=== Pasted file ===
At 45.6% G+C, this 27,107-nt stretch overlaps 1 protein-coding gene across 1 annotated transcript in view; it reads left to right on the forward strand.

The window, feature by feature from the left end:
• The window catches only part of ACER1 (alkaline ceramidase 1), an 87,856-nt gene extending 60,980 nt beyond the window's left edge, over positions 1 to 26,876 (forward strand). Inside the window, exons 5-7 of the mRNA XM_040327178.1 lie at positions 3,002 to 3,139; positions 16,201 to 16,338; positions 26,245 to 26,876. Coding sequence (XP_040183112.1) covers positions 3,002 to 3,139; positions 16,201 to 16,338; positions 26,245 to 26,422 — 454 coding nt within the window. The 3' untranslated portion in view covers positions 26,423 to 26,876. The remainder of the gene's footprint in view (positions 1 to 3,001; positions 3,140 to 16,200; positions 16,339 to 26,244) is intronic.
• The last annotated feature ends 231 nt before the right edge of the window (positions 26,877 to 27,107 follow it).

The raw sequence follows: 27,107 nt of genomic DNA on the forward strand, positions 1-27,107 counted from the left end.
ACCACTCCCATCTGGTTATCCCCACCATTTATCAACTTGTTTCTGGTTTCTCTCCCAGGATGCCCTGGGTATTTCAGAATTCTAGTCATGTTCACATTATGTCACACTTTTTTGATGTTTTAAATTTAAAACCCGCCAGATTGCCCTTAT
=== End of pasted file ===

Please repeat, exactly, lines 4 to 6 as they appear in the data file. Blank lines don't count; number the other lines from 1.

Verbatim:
• The last annotated feature ends 231 nt before the right edge of the window (positions 26,877 to 27,107 follow it).

The raw sequence follows: 27,107 nt of genomic DNA on the forward strand, positions 1-27,107 counted from the left end.
ACCACTCCCATCTGGTTATCCCCACCATTTATCAACTTGTTTCTGGTTTCTCTCCCAGGATGCCCTGGGTATTTCAGAATTCTAGTCATGTTCACATTATGTCACACTTTTTTGATGTTTTAAATTTAAAACCCGCCAGATTGCCCTTAT